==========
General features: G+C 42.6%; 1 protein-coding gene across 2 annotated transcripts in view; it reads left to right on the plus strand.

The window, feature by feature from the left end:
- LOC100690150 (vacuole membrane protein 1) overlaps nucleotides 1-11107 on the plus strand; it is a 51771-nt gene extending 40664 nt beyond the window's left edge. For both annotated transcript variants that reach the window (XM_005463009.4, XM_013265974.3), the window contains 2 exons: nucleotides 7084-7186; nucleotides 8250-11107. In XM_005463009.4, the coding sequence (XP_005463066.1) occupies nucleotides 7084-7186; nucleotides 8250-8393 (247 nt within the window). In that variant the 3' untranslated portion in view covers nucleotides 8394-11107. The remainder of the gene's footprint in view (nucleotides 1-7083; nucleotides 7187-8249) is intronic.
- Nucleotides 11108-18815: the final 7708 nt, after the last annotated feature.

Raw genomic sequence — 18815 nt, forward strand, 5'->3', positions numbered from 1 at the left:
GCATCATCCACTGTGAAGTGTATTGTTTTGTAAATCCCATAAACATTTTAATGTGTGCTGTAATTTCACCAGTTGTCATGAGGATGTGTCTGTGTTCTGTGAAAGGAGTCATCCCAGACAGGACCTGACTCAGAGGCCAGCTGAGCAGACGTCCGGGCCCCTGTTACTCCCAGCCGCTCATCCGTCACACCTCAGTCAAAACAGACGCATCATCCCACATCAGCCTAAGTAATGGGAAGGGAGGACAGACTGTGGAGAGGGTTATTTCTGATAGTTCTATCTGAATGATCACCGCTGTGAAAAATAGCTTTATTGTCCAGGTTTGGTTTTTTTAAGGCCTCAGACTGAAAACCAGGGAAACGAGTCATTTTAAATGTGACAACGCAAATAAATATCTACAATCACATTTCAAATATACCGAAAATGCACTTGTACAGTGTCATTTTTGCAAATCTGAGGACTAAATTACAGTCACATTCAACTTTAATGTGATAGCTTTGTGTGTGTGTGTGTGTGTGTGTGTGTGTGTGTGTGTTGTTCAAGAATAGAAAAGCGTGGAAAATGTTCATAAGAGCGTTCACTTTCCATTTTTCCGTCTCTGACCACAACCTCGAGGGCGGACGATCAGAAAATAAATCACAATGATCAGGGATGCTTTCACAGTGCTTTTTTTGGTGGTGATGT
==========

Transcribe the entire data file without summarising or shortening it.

General features: G+C 42.6%; 1 protein-coding gene across 2 annotated transcripts in view; it reads left to right on the plus strand.

The window, feature by feature from the left end:
- LOC100690150 (vacuole membrane protein 1) overlaps nucleotides 1-11107 on the plus strand; it is a 51771-nt gene extending 40664 nt beyond the window's left edge. For both annotated transcript variants that reach the window (XM_005463009.4, XM_013265974.3), the window contains 2 exons: nucleotides 7084-7186; nucleotides 8250-11107. In XM_005463009.4, the coding sequence (XP_005463066.1) occupies nucleotides 7084-7186; nucleotides 8250-8393 (247 nt within the window). In that variant the 3' untranslated portion in view covers nucleotides 8394-11107. The remainder of the gene's footprint in view (nucleotides 1-7083; nucleotides 7187-8249) is intronic.
- Nucleotides 11108-18815: the final 7708 nt, after the last annotated feature.

Raw genomic sequence — 18815 nt, forward strand, 5'->3', positions numbered from 1 at the left:
GCATCATCCACTGTGAAGTGTATTGTTTTGTAAATCCCATAAACATTTTAATGTGTGCTGTAATTTCACCAGTTGTCATGAGGATGTGTCTGTGTTCTGTGAAAGGAGTCATCCCAGACAGGACCTGACTCAGAGGCCAGCTGAGCAGACGTCCGGGCCCCTGTTACTCCCAGCCGCTCATCCGTCACACCTCAGTCAAAACAGACGCATCATCCCACATCAGCCTAAGTAATGGGAAGGGAGGACAGACTGTGGAGAGGGTTATTTCTGATAGTTCTATCTGAATGATCACCGCTGTGAAAAATAGCTTTATTGTCCAGGTTTGGTTTTTTTAAGGCCTCAGACTGAAAACCAGGGAAACGAGTCATTTTAAATGTGACAACGCAAATAAATATCTACAATCACATTTCAAATATACCGAAAATGCACTTGTACAGTGTCATTTTTGCAAATCTGAGGACTAAATTACAGTCACATTCAACTTTAATGTGATAGCTTTGTGTGTGTGTGTGTGTGTGTGTGTGTGTGTGTGTGTTGTTCAAGAATAGAAAAGCGTGGAAAATGTTCATAAGAGCGTTCACTTTCCATTTTTCCGTCTCTGACCACAACCTCGAGGGCGGACGATCAGAAAATAAATCACAATGATCAGGGATGCTTTCACAGTGCTTTTTTTGGTGGTGATGT